How and why you should use Firebase Dynamic Links in your Android App

How and why you should use Firebase Dynamic Links in your Android App

URLs used to be straightforward. You’d type one in, and most times, you’d be taken to a website. Simple, right?

Enter the mobile age where much of the operating system is powered by apps outside of the traditional browser. Deep Links were a theory that could make browser-application integration seamless. You’d click a deep link from your browser, and it would take you to an app with data carried over so your app could present say, a special welcome message, or maybe even bonus features for your game depending on where you came from.

Although it was great in theory, in practice, it’s not so simple. Deep links would have trouble working across different platforms (Android, iOS). They would sometimes malfunction if you didn’t have the app already installed, and even if they didn’t, if they prompted you to install that app, they would lose the data they carry during the app installation process.

Enter Firebase Dynamic Links

Firebase Dynamic Links are essentially deep links that overcame all these problems. That means you can present a dynamic link from a browser that would give your users bonus features if they have your app installed. If they didn’t have it installed, Dynamic Links could take you to the Play Store (or your website) to install the app and still present the user with the same bonus features after the app is installed.

Common Use Cases?

As you might guess, the main purpose of Dynamic Links is to get you more users engaged in your app. How does it do this? Well well well…

Converting Web Users to App Users

This might be what you already had in mind. Dynamic Links could be presented in the browser and after installation, the user could be brought to where he left off in the browser so the process is kept smooth.

Social, Email, and SMS Campaigns

For users subscribed to your newsletter, or perhaps your followers on Twitter, you can use Dynamic Links to give special offers in your app (whether or not they already have it installed), not only increasing the number of users converted into your app users, but also giving others more incentive to tune in to your campaigns.

User-to-User Sharing

Word of mouth is real powerful once you manage to get it going. Help make it happen by making it easy to share your app, perhaps giving more incentive for people to talk about it with their peers by offering special rewards for both users.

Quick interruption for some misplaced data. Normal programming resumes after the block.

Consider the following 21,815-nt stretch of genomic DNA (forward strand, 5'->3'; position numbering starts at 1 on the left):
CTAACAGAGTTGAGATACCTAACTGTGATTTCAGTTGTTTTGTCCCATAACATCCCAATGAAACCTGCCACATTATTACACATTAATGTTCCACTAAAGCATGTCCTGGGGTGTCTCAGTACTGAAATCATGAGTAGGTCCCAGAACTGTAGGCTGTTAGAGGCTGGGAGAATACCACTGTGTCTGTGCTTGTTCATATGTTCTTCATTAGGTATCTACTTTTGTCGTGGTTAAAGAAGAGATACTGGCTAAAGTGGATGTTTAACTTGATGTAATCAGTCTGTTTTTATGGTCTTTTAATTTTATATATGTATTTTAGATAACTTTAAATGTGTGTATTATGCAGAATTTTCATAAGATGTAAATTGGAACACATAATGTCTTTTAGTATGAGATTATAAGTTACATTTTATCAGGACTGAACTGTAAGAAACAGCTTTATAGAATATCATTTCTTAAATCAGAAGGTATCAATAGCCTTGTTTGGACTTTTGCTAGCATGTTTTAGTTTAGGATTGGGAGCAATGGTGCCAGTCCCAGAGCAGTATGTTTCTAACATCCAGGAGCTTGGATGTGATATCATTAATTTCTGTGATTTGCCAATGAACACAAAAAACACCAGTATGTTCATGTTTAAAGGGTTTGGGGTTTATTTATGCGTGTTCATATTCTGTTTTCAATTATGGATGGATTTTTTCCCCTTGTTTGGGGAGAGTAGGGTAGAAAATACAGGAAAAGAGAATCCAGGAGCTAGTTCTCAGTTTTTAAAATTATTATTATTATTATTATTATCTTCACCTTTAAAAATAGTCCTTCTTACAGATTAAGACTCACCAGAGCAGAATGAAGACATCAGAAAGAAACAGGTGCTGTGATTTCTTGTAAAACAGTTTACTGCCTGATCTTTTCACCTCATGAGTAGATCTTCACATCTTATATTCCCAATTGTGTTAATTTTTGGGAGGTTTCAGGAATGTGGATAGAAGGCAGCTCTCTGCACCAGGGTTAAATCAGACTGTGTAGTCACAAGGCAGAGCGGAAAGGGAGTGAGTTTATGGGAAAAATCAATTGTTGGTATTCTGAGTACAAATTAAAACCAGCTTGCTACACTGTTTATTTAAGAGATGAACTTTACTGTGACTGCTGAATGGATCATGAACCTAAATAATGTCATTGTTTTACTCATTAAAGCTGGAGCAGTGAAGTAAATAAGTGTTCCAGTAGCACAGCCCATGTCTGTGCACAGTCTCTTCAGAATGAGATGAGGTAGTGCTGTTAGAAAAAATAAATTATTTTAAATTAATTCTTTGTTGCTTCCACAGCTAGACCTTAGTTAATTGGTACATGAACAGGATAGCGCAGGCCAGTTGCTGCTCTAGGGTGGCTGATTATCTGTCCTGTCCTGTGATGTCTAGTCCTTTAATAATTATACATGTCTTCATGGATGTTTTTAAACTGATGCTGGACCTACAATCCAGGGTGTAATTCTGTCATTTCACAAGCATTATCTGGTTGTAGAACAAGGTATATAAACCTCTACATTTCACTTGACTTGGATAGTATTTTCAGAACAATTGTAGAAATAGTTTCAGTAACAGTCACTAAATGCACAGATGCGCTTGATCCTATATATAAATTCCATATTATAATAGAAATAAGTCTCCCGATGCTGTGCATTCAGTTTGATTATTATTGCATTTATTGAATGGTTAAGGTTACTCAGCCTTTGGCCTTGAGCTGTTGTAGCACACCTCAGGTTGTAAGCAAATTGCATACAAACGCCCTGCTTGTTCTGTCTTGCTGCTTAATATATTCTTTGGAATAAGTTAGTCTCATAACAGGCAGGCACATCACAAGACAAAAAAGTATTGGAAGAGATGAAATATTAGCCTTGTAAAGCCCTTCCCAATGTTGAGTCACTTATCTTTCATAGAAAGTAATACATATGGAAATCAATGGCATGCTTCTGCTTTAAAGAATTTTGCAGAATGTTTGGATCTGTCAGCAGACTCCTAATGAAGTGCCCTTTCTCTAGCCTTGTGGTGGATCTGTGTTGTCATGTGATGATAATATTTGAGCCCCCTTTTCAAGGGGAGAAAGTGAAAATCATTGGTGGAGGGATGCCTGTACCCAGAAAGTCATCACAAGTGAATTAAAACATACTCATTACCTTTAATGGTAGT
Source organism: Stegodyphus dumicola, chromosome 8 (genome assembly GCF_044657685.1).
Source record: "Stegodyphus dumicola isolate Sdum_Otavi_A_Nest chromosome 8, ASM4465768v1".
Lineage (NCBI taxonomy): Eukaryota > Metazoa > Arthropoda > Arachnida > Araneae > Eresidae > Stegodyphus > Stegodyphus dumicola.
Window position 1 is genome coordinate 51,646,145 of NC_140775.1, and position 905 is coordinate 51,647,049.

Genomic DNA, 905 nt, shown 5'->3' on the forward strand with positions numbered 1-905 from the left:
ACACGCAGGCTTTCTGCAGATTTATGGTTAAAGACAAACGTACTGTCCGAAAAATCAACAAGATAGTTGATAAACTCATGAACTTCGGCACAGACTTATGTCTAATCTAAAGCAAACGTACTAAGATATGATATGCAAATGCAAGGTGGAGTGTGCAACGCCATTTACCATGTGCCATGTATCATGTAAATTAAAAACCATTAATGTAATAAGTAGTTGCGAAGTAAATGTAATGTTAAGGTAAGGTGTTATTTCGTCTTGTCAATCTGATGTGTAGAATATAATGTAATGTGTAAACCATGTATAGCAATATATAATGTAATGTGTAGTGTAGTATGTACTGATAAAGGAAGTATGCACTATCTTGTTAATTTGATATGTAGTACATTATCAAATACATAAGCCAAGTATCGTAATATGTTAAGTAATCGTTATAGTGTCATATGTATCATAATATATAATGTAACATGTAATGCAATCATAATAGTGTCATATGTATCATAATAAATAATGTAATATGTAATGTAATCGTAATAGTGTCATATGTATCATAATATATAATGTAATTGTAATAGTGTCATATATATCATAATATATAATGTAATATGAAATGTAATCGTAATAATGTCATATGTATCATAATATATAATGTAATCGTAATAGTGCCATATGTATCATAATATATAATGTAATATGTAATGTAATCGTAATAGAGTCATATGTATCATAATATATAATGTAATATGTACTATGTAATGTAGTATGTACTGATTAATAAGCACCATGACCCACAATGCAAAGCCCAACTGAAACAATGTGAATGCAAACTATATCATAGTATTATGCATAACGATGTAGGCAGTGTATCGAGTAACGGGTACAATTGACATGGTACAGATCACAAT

Real World App Sharing

QR Codes are a thing. Integrate the dynamic link in a QR Code displayed outdoors and give the general public incentive to install your app.

These examples were taken from the Firebase Official Docs, and it goes to show how versatile a simple working deep link can be.

How to Make a Dynamic Link

There are 4 ways to create Dynamic Links:

  • Using the Firebase Console
  • Using the Dynamic Link Builder API on Android and iOS
  • Using the REST API
  • Manually (through parameters and such)

We’ll explore just the Firebase Console method here and cover the rest in the following weeks.

Using the Firebase Console

  1. Go the Firebase Console and head to Dynamic Links. You start by creating your own subdomain to host your links. Make it unique.
  2. Now you’ll be able to create a Dynamic Link. Follow through the fields defining its short and full URL link (which it will navigate to on Desktop devices) as well as its behavior on iOS and Android devices.

How to Receive Dynamic Links

Start by adding this intent filter to your  AndroidManifest.xml file, under the activity that should open the deep link.

In the activity’s onCreate method, get the dynamic link (as you would an Intent) and add success and failure listeners.

In the onSuccess method, you’ll be given access to PendingDynamicLinkData which as you might guess, is where you can retrieve the link and the data that comes with it.

Conclusion

This was barely scraping the surface of Dynamic Links. In the following weeks, we’ll explore the different methods of creating links, as well as some examples of how to apply the use cases above after receiving them. Stay tuned.